Astronauts are going back to the Moon for the first time since the end of NASA’s Apollo program in 1972. Under the Artemis program, NASA will send the first woman and next man to the Moon in this decade. NASA is releasing new details about the planned Artemis III mission today in a report outlining science priorities.

In the Artemis III Science Definition Team Report found here, NASA introduces the report executive summary by highlighting the dramatic difference in technology and capabilities now compared to the last Moon landing:

The Artemis III mission will be the first human mission to the surface of the Moon in the 21st Century, and will build on the legacy of Apollo to usher in the modern era of human exploration and development in deep space. The lunar surface is an ideal location to answer fundamental planetary science questions. In the 50 years since humans last visited the Moon, new advances arising from robotic lunar missions, reanalysis of older data, modeling, and sample analysis have produced dramatic results and new questions about planetary volcanism, volatiles, impact processes, tectonics, and the lunar environment. Driven by new questions, we set out a robust science plan for the Artemis III crew return to the lunar surface.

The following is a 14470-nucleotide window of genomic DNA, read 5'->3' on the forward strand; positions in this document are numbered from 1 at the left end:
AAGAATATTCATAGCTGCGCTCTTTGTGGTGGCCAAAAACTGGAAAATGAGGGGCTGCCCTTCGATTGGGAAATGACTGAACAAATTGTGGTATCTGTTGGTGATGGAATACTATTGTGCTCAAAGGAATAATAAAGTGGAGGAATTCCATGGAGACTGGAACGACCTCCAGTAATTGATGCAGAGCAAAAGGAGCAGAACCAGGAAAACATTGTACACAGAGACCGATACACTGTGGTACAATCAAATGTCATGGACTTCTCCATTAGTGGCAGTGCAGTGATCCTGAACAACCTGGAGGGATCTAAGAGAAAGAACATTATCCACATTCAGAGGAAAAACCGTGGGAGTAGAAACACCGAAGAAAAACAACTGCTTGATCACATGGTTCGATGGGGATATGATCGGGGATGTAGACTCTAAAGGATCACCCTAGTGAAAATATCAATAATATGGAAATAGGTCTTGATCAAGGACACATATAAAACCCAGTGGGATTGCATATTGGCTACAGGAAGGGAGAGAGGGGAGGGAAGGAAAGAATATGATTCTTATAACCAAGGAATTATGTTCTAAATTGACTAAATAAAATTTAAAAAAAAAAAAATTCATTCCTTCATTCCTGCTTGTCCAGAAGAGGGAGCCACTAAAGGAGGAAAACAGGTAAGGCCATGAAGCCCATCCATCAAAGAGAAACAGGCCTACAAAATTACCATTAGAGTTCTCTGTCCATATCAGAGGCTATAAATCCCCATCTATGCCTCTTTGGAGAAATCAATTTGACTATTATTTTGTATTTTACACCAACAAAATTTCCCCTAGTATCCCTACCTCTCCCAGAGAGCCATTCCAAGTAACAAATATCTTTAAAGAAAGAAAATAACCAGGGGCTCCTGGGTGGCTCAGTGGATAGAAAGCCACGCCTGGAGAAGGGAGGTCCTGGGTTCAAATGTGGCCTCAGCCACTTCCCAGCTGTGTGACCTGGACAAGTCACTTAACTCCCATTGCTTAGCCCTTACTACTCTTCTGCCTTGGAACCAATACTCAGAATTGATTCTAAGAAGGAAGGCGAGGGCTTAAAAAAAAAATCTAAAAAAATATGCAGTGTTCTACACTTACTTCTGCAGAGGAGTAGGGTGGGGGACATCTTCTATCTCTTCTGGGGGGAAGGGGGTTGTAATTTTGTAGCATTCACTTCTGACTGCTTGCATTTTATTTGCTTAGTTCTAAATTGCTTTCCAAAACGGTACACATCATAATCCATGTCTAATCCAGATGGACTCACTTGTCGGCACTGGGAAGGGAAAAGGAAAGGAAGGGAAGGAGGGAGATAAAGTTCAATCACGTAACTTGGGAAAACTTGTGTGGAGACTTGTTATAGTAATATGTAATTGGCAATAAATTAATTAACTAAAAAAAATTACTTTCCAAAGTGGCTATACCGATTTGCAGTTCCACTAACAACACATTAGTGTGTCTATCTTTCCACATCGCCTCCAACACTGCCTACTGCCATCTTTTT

The report also lays out seven science objectives:

  • Understanding planetary processes
  • Understanding the character and origin of lunar polar volatiles
  • Interpreting the impact history of the Earth-Moon system
  • Revealing the record of the ancient sun and our astronomical environment
  • Observing the universe and the local space environment from a unique location
  • Conducting experimental science in the lunar environment
  • Investigating and mitigating exploration risks

The full report spans 188 pages, and NASA is holding a media call with reporters at 1 p.m. ET today to discuss the details:

More

Enjoy reading Space Explored?

Help others find us by following in Apple News and Google News. Be sure to check us out on YouTube, Twitter, Facebook, and Instagram, and don’t forget the Space Explored podcast!

About the Author